Hi everyone. New sem, new post. :) I enrolled in EDDE 210, online teaching and learning. we have discussion going on on "Am I ready for Online Teaching and Learning?". Here's my post:
I don't think it's still right for me to ask whether I am ready for online learning or teaching, since I've been doing it for the past 6 months :) Anyway, I'll just use this opportunity to share some of my experiences.
I remember last March when I was being interviewed by the panel from UPOU. I had applied for a faculty post since December, and was literally hounding Dr. Hermosa, our Dean in the Faculty of Education, to please, please give me a chance! I had come up with a hundred-page booklet of the stuff I had written, as well as my academic requirements, etc. FInally, in March, I was called in for an interview. I prepared for it by reading all that I could in distance ed, and browsing the UPOU website, and asking my husband, who is an Associate in Arts major here at UPOU.
I had dressed in my most respectable clothes, and entered the Multimedia Center. The UPOU offices here in Diliman are very conspicuously quiet, too quiet, in fact, for a "University"! Anyway, I had no idea what to expect, or what they would ask, but I had promised myself to show my true colors, and not do anything in particular to impress anyone, and then let them judge from there.
I was asked questions by the panel, composed of the Vice Chancellor for Academic Affairs, two Deans, Dr. Suplido :), and two other professors. They asked me indirectly how I perceived teaching as a profession, how I handled my students in my previous residential class, why I shifted from research to teaching, and how I would respond to the different conditions and culture of distance learning as compared to the residential mode. For all those questions, I was able to respond with ease and confidence, as I had been able to deliberate them personally before I applied for the job.
However, I found a question of Dr. Bautista, our Vice Chancellor, to be the hardest to answer: she asked me what I expected Distance Education to be. Truth to tell, I was stumped. How could I expect anything of something I had never experienced? I truthfully answered that all I knew about DE was that the students used modules and had some discussions online, and had to submit assignments on time. I had NO IDEA what it was, and no matter how much I read up on it, or how many questions I ask my husband or other DE students, I would still have no real appreciation or understanding of DE.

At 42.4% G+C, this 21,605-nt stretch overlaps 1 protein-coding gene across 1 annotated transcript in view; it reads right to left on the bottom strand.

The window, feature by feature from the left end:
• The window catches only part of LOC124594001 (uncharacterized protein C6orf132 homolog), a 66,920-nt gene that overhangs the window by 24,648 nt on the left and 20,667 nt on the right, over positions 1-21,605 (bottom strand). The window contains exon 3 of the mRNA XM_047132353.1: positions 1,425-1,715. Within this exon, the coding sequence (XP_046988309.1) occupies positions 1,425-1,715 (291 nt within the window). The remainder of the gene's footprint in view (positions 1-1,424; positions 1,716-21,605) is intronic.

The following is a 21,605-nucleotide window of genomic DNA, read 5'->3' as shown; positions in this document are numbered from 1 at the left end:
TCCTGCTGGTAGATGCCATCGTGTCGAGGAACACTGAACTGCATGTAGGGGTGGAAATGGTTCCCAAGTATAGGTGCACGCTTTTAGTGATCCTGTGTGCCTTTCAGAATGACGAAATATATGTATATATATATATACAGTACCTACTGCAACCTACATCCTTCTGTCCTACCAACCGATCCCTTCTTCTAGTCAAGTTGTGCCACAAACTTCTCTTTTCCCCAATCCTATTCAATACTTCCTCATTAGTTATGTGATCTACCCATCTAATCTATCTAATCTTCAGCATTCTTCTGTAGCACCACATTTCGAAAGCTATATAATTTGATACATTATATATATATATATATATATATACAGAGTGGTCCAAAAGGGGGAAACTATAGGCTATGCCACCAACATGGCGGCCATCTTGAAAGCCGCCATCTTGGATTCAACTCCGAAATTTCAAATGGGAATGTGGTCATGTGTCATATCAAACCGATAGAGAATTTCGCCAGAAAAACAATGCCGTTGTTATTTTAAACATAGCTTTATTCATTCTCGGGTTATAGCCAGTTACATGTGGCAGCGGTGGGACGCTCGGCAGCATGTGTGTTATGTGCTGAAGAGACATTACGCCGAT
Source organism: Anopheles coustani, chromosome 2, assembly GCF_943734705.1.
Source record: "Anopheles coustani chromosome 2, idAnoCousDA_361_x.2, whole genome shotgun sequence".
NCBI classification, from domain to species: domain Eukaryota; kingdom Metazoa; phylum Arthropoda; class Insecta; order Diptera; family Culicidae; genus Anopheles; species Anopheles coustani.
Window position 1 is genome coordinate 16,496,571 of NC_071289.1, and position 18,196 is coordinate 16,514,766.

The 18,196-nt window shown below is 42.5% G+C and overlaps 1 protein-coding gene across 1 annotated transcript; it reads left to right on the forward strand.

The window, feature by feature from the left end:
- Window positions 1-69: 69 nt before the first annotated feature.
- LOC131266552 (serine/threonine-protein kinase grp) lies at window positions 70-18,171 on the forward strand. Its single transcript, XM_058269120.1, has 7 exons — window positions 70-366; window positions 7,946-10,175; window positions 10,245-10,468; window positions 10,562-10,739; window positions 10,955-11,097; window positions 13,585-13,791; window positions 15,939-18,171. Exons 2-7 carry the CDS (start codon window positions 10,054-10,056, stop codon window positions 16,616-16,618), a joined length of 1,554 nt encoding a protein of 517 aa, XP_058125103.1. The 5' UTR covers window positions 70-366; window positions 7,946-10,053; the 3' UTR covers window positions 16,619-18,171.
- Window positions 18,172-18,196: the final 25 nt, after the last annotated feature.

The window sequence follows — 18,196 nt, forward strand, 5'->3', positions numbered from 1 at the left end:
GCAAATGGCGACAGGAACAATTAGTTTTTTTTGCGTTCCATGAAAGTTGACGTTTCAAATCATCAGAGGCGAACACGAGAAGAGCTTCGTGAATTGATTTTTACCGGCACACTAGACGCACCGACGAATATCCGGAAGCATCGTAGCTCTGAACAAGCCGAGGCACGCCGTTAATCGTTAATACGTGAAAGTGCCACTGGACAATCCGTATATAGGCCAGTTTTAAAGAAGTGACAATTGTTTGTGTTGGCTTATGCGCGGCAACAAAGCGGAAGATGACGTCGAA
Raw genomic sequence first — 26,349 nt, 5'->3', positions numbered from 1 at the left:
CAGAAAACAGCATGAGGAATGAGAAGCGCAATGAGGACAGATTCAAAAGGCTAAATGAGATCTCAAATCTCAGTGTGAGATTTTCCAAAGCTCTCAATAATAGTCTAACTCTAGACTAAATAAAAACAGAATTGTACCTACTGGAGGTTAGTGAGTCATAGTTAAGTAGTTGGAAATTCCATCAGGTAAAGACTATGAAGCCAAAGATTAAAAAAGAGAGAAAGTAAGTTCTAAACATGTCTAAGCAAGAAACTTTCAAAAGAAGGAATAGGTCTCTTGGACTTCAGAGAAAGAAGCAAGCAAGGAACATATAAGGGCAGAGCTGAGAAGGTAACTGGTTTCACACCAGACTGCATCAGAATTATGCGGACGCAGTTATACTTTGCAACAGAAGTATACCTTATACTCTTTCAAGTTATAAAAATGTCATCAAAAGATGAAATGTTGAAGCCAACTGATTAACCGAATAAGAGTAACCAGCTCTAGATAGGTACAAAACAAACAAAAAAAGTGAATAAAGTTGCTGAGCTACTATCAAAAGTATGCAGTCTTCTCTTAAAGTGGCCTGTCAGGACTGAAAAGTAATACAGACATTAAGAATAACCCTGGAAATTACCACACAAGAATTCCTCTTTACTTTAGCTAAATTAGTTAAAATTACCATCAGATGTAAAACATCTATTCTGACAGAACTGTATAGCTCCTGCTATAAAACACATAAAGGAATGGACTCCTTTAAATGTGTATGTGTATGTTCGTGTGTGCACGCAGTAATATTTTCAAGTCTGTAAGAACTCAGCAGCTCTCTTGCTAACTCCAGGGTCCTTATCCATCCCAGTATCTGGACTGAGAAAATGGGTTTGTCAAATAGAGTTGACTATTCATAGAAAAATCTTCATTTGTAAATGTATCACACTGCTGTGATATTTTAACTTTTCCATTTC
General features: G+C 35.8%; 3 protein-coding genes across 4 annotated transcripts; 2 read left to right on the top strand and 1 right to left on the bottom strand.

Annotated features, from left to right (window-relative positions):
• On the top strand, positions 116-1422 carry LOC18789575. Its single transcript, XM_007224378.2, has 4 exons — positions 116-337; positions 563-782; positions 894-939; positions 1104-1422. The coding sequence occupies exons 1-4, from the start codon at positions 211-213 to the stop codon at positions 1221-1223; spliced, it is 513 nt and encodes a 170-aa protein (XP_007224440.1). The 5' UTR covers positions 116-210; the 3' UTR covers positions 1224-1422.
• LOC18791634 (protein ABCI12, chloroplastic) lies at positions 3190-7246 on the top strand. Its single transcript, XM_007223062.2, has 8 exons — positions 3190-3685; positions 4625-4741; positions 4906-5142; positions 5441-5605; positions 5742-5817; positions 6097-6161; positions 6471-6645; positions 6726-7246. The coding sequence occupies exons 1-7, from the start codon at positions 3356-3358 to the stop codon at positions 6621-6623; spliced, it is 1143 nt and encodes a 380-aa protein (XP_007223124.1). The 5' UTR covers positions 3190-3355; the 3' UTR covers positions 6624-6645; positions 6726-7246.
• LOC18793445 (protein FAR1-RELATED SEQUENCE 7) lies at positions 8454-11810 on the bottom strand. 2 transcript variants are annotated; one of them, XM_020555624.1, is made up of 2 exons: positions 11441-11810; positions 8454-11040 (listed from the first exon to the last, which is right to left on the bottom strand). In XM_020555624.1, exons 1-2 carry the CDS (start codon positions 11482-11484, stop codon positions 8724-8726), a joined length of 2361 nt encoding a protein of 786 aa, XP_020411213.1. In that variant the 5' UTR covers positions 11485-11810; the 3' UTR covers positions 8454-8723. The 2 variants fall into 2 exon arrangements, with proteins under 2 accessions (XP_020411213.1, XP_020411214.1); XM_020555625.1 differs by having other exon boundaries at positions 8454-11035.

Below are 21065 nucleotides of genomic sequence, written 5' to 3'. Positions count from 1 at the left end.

Looking back after one sem of DE teaching, I can say that "he who tastes, knows." The greatest concerns of residential faculty, the transmission of information, has been taken cared of at the outset by the course modules. The least of the residential faculty's concerns, knowing my students and my students knowing me, is of great consequence in DE. The small things, like facial expression, inflections of voice, the way we act and move that tell us so much about a person, are all lost in technology. CAn I express my frustration when part of the technology that we are so dependent on breaks down without warning? Or when I give a pretty challenging TMA and the whole online class goes quiet for one week? (I still wonder if they've forgiven me for that :) !!!)
Suffice to say, DE is such an interesting and challenging field that I really have no inclination of going back to residential teaching at the moment :) The most important thing, I have learned, as a DE student and teacher is something I have not seen emphasized enough in both online DE readiness quizzes I took: INITIATIVE. DE is an extra effort and no one else but yourself is going to push you to go the extra mile. From last sem's class results, I saw that those who have a lot of initiative ended up with really good output, while those with little initiative for DE ended up with really low grades.
I have a penchant for overdoing things and I guess I overdid this activity for now... :) Dr. Suplido, please just tell me to tone down if I have to. :):):)
Good day everyone!